On 27 June, Trevor Noah Foundation, in partnership with Young African Leaders Initiative (YALI) Regional Leadership Center (RLC) Southern Africa (SA), the University of South Africa (Unisa) and the United States Agency for International Development (USAID), welcomed 49 educators from 14 sub-Saharan countries, including Mauritius, Botswana, and Comoros, as the second cohort of the Education Changemakers (ECM) Programme. ECM took place over four weeks at the UNISA Graduate School of Business leadership in Midrand. Participants received leadership training, coaching, and mentoring on management tools for the education sector.
Integral to the programme was applying a human-centred design thinking approach which comprises three phases: inspiration, ideation, and implementation. Inspiration includes research and understanding the problem. Ideation involves coming up with ideas and solutions based on the research from the inspiration stage. Implementation is launching the idea to market.
Throughout the course, the ECMs engaged in numerous activities that challenged their views on the current state of education in South Africa and the countries they came from. On 4 July, as part of the first phase of the design thinking training, the ECMs visited Eqinisweni Secondary in Tembisa, where they interacted with the school’s management team on possible solutions to problems the school faces.
Challenges mentioned by Eqinisweni educators were discipline issues, gangsterism, and teenage pregnancy, amongst others. The exercise proved to be an eye-opening experience, particularly for ECMs from outside of South Africa.
I never thought I would see such a school environment. I would not say the whole experience was a culture shock, but what I saw touched me and inspired me to find and implement solutions to help overcome the challenges such schools face. – Anoushka Mohit, ECM Participant (Mauritius).
The ECMs were tasked with creating prototypes, defined as initial or preliminary versions of their solutions. Ideas abounded, as each had unique ideas about the solutions they would like to implement to solve the challenges teachers and learners face in schools and their respective communities.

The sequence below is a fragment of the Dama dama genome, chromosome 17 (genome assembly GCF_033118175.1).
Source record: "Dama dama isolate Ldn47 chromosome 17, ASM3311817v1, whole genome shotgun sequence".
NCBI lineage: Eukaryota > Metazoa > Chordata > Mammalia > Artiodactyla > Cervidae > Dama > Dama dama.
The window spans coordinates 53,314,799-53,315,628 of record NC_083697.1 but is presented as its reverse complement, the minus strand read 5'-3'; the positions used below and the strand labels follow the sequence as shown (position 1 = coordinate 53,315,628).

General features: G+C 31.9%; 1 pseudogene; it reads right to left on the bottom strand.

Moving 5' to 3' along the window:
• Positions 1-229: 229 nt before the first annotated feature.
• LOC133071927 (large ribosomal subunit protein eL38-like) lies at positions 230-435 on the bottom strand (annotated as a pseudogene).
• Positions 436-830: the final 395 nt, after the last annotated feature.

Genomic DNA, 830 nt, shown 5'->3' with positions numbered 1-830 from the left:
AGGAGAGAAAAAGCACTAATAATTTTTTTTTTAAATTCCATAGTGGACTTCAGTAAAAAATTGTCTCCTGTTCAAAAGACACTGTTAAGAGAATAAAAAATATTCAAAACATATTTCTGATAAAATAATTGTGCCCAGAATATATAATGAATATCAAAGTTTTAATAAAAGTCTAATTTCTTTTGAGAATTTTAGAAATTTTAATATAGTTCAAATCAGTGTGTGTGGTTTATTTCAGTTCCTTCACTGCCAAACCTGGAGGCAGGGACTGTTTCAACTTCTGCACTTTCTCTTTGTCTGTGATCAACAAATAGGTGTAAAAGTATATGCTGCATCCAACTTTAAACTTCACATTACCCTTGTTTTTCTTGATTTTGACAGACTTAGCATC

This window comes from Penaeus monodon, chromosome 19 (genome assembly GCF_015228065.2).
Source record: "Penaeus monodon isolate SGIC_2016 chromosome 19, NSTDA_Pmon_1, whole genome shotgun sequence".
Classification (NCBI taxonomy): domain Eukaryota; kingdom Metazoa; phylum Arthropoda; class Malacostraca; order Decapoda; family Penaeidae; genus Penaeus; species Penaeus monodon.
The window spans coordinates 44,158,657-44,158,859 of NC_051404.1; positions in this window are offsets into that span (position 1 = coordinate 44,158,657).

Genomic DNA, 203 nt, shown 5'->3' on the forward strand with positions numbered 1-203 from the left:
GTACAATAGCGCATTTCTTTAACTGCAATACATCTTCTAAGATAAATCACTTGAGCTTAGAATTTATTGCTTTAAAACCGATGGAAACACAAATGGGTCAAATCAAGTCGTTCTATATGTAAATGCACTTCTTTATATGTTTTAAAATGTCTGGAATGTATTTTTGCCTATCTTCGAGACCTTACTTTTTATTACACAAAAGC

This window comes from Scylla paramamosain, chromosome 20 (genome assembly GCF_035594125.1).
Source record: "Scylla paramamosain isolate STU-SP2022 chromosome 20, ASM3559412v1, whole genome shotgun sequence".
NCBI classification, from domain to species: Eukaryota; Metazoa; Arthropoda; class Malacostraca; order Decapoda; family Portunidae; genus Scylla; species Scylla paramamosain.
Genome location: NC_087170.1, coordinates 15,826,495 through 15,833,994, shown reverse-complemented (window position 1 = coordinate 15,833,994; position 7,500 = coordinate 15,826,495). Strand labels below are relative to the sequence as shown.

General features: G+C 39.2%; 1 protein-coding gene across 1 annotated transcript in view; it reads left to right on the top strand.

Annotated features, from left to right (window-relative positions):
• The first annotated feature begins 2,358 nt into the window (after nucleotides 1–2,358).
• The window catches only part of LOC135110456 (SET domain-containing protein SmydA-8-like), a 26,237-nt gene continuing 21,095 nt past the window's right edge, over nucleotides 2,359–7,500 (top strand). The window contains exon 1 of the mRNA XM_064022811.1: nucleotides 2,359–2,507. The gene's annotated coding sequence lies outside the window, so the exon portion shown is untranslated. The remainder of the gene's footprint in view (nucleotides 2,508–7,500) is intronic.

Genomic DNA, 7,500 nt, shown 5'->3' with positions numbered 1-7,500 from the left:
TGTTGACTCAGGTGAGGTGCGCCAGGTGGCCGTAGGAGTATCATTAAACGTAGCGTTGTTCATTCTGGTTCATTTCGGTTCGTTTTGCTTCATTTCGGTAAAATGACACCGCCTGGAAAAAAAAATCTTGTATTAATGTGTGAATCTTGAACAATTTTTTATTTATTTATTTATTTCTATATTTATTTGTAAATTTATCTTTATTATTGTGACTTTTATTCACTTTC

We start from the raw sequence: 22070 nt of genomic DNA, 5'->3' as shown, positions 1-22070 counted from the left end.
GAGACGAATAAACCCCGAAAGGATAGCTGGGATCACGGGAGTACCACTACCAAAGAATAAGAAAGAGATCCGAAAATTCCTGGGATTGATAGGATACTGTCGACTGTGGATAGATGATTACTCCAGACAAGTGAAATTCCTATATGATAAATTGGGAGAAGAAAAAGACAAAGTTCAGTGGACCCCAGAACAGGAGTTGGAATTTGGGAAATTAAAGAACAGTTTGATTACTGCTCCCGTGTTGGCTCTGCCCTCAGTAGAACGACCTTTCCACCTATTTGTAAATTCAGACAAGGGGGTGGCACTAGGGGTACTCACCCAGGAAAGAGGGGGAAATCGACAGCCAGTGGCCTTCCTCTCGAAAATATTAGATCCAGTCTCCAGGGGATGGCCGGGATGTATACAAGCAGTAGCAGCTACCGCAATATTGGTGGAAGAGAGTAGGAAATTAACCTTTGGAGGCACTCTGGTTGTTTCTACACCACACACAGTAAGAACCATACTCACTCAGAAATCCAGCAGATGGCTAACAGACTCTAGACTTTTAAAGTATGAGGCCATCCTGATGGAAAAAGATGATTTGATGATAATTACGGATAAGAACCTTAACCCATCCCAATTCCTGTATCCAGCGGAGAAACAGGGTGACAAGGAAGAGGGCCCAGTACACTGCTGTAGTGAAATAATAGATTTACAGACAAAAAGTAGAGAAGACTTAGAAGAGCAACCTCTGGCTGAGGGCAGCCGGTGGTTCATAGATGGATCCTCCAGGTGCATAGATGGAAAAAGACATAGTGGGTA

Ideas ranged from apps that help learners with maths, programmes that ensure quality and equity in education to apps to help teachers deal with learners with Attention Deficit Hyperactivity Disorder (ADHD). The ECMs were further encouraged by Yandiswa Xhakaza, Director and Principal at the University of Cape Town (UCT) Online High School, to use more technology-based solutions in line with the demands of the Fourth Industrial Revolution given the current digital age that will take over all sectors, including education. Some of the takeaways for the ECMs was that they should be “attuned” leaders, equipped with the skills and attributes needed to succeed in the 21st century.
On 22 July, the remarkable programme came to a close with a graduation ceremony at the Kgorong Function Hall at Unisa’s Muckleneuk Campus in Pretoria. There, ECM participants received their certificates, and one of their fellow participants, Kassim Jaffar from Comoros, delivered the keynote speech. The wonderful evening ended with the ECMs signature song and dance, which set the tone for the evening.
Through ECM, it is clear that we achieve more by working together. We would like to express our sincere gratitude to YALI RCL-SA, Unisa, and USAID for partnering with us to make this programme successful. This programme was also possible thanks to the support of Oak Foundation, which helps us improve educational outcomes in South Africa, fund and support business development and coaching for the ten most successful ECM projects, and enable the longevity of TNF’s goals.
Once again, we congratulate each participant for making it this far and wish them all the best for the programme’s second phase, which includes six months of post-graduate coaching and mentoring.